A year ago today, the World Health Organization officially named the disease caused by the coronavirus, COVID-19 (COronaVIrus Disease-2019), and what a year followed.
Last issue I shared the big picture of what happened to golf in 2020: a huge jump in rounds, six million new and returning on-course golfers, an 8% increase in total golf participation (on- and off-course combined). It was a year like no other.
We also noted that “green grass” golf had a net gain of roughly 500,000 participants last year – a number that’s nothing to sneeze at, but at the same time has some course operators and others wondering why it wasn’t more. The reason, simply, is that the record influx was offset by a larger-than-normal volume of people who stepped away from the game, many it appears due to COVID-19 anxieties and/or financial stress, among other things. We’ve attempted to explain golf’s customer churn in a previous issue of Fortnight.
The flood of new faces was a reality though, even if some of our gains were offset by the ones who went absent. Who were these new people? Who wanted “in” during 2020?
- Youth (+ 630,000)
- Beginners (+ 570,000)
- Women (+ 450,000)
- Non-Caucasians (+ 320,000)
All of these groups saw significant gains and, hopefully, many will be back this year along with some of those who had to step aside. If so, we could see another increase in green grass participation in 2021.
But we should do more than hope.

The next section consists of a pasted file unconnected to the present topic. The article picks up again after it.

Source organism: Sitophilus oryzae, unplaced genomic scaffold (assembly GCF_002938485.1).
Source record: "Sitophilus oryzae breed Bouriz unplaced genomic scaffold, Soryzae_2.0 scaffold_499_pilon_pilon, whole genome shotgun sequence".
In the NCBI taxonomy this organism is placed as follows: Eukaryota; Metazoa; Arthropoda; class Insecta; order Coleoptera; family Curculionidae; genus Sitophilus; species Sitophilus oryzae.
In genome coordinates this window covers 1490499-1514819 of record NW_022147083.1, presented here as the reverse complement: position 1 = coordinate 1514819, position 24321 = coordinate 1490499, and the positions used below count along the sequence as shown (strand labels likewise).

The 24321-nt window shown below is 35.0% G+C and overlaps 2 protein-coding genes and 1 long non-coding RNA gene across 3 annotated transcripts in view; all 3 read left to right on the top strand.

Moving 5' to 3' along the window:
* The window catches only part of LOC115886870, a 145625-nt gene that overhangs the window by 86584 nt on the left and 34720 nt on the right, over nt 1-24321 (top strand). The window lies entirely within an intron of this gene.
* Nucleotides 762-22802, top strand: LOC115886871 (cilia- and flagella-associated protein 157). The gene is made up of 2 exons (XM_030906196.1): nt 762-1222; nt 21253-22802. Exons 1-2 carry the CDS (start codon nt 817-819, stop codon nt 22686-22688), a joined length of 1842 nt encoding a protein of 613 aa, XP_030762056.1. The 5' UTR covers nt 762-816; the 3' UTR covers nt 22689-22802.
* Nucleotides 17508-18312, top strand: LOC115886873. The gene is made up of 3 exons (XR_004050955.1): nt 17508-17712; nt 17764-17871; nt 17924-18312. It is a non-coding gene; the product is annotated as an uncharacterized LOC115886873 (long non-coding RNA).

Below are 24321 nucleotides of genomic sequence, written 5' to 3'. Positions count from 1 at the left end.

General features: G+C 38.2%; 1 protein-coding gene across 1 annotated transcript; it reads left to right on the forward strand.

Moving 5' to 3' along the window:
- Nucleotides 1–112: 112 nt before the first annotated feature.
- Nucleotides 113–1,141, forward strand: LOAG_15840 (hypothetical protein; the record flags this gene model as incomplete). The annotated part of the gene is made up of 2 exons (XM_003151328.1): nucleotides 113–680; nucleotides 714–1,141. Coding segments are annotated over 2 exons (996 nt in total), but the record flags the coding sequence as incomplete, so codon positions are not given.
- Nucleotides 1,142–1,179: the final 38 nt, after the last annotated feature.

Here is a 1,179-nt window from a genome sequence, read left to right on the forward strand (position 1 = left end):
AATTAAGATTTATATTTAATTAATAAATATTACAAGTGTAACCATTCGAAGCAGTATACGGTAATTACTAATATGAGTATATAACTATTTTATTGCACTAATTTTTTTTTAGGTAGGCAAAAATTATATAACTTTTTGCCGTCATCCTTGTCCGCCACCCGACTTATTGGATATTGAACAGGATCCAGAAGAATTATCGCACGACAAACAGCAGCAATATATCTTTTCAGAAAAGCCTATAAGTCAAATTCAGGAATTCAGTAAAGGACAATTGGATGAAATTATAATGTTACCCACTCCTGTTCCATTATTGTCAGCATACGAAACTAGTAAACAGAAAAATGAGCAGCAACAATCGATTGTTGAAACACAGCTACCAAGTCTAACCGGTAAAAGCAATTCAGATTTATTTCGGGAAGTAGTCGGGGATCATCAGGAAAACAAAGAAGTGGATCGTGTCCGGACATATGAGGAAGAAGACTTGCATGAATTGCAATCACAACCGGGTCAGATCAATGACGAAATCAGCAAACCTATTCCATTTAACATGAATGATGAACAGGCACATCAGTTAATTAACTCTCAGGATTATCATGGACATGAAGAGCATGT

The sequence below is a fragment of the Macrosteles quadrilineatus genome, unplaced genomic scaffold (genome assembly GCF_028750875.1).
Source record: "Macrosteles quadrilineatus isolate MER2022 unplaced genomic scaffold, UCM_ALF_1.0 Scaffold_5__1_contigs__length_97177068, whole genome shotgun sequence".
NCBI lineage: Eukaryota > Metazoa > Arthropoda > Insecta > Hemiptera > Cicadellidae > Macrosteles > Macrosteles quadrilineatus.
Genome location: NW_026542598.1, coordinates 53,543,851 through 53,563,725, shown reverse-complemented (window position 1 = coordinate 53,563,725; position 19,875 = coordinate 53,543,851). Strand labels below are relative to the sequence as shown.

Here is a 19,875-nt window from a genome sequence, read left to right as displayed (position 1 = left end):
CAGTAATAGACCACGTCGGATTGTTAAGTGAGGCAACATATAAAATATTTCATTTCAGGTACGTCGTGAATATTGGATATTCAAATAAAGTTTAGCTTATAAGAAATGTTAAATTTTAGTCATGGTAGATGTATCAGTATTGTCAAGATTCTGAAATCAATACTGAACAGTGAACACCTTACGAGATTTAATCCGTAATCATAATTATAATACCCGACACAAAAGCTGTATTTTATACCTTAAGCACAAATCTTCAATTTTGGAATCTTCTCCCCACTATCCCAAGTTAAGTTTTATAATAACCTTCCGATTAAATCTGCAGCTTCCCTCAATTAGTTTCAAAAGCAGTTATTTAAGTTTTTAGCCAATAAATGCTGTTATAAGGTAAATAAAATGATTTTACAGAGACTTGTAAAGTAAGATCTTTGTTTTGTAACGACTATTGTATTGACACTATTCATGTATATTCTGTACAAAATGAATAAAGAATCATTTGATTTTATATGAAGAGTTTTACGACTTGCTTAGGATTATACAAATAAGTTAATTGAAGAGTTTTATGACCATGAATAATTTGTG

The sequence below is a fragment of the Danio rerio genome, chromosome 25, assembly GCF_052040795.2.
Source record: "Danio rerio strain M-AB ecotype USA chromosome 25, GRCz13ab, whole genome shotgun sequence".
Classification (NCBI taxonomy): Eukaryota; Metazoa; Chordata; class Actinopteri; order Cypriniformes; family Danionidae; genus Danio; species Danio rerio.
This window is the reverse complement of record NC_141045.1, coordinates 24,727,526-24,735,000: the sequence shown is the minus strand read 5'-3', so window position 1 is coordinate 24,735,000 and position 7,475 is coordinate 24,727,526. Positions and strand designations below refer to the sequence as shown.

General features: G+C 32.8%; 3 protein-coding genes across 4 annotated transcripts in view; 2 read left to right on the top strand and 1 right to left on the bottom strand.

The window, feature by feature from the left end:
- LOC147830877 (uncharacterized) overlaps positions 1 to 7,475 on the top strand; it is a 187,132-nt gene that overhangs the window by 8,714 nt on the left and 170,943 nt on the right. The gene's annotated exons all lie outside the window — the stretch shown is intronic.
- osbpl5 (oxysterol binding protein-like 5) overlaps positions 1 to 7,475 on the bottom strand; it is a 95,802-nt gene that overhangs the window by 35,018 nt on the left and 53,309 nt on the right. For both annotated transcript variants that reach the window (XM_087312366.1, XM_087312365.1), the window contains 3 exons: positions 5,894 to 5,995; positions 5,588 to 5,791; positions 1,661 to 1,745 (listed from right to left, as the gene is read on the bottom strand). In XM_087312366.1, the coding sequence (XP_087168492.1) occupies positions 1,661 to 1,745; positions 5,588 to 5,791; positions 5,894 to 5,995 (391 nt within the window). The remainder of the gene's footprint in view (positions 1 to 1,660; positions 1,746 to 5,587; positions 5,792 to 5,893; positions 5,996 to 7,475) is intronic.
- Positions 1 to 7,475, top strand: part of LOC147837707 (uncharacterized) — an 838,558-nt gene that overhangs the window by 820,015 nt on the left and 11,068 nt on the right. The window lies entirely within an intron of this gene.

Consider that the number of traditional, green grass golfers today – around 25 million – is the same as 25 years ago. This despite population growth of 25%. Meaning, of course, that the rate of participation in the U.S. has fallen, from over 11% to around 8%.
We have an embarrassment of riches in the form of new golfers, but can only grow the game if we keep more of them. Over just the past five years, we estimate 13 million people have tried playing golf on a golf course for the very first time. Yet we have not realized very meaningful net growth in on-course golfers. We can do better!
It starts by recognizing the incongruence between our current customers and those who want “in.”
Latent demand for traditional golf, which is higher than ever, skews remarkably younger, more female, more diverse and more average in income, as compared to the universe of current golfers. You can see this in the graphic above when you compare our current customers to those who want “in.” You can also see it in the big gains we made last year with these very groups.
To take advantage of this surge in interest, entrepreneurs at golf courses and in golf product and service companies will need to innovate and adapt to the diverse opportunity before them.
Until next time,
Joseph F Beditz, Ph.D.
President and Chief Executive Officer
National Golf Foundation